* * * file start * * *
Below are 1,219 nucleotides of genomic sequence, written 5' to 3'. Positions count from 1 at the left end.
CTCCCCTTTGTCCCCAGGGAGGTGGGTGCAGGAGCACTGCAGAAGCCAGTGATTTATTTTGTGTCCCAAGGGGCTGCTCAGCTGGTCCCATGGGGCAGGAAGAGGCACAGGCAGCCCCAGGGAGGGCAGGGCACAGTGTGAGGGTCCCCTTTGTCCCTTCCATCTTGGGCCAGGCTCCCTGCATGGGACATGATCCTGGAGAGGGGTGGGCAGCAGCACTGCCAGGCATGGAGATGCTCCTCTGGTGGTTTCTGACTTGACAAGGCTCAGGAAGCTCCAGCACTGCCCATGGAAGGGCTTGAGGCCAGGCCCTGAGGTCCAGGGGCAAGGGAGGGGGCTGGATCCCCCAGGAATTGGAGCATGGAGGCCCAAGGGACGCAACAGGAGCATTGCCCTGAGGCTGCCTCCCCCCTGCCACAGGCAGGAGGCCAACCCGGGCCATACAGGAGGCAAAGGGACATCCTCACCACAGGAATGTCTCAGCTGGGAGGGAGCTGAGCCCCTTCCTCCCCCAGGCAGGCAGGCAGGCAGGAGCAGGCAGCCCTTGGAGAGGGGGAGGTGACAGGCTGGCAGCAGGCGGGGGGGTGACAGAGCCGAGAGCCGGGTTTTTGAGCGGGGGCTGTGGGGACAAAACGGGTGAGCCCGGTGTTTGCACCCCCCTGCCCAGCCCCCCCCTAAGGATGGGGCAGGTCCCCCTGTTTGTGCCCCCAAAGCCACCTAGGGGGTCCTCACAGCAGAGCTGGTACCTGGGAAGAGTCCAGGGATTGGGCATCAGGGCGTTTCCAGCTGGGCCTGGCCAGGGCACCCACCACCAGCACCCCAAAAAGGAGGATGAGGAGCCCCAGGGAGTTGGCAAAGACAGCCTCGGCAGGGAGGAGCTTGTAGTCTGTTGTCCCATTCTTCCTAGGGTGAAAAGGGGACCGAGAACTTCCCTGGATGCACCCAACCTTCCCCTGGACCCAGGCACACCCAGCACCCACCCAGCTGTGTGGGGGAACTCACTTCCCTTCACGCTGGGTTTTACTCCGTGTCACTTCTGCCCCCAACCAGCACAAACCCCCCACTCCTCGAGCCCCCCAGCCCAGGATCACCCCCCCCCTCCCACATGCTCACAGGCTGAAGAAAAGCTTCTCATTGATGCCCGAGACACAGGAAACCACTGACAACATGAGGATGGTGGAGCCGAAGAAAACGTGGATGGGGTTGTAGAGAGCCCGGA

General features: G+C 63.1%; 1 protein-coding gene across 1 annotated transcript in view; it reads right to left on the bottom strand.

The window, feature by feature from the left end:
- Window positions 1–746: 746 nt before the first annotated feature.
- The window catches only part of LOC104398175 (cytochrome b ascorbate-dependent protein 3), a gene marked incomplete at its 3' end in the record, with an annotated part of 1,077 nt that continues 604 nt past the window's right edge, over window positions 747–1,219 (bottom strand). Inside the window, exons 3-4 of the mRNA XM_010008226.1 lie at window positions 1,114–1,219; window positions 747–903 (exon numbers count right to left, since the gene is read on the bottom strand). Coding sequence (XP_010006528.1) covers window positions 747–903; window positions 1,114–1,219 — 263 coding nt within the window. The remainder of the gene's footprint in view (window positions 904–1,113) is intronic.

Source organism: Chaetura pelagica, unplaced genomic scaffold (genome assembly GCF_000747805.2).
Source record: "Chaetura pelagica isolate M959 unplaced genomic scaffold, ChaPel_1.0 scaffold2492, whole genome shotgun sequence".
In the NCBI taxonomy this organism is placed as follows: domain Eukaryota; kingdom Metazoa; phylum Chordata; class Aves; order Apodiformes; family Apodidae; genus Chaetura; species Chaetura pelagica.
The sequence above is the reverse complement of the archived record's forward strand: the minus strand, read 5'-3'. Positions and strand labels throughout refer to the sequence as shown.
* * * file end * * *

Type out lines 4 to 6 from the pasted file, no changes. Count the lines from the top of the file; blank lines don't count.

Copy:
The window, feature by feature from the left end:
- Window positions 1–746: 746 nt before the first annotated feature.
- The window catches only part of LOC104398175 (cytochrome b ascorbate-dependent protein 3), a gene marked incomplete at its 3' end in the record, with an annotated part of 1,077 nt that continues 604 nt past the window's right edge, over window positions 747–1,219 (bottom strand). Inside the window, exons 3-4 of the mRNA XM_010008226.1 lie at window positions 1,114–1,219; window positions 747–903 (exon numbers count right to left, since the gene is read on the bottom strand). Coding sequence (XP_010006528.1) covers window positions 747–903; window positions 1,114–1,219 — 263 coding nt within the window. The remainder of the gene's footprint in view (window positions 904–1,113) is intronic.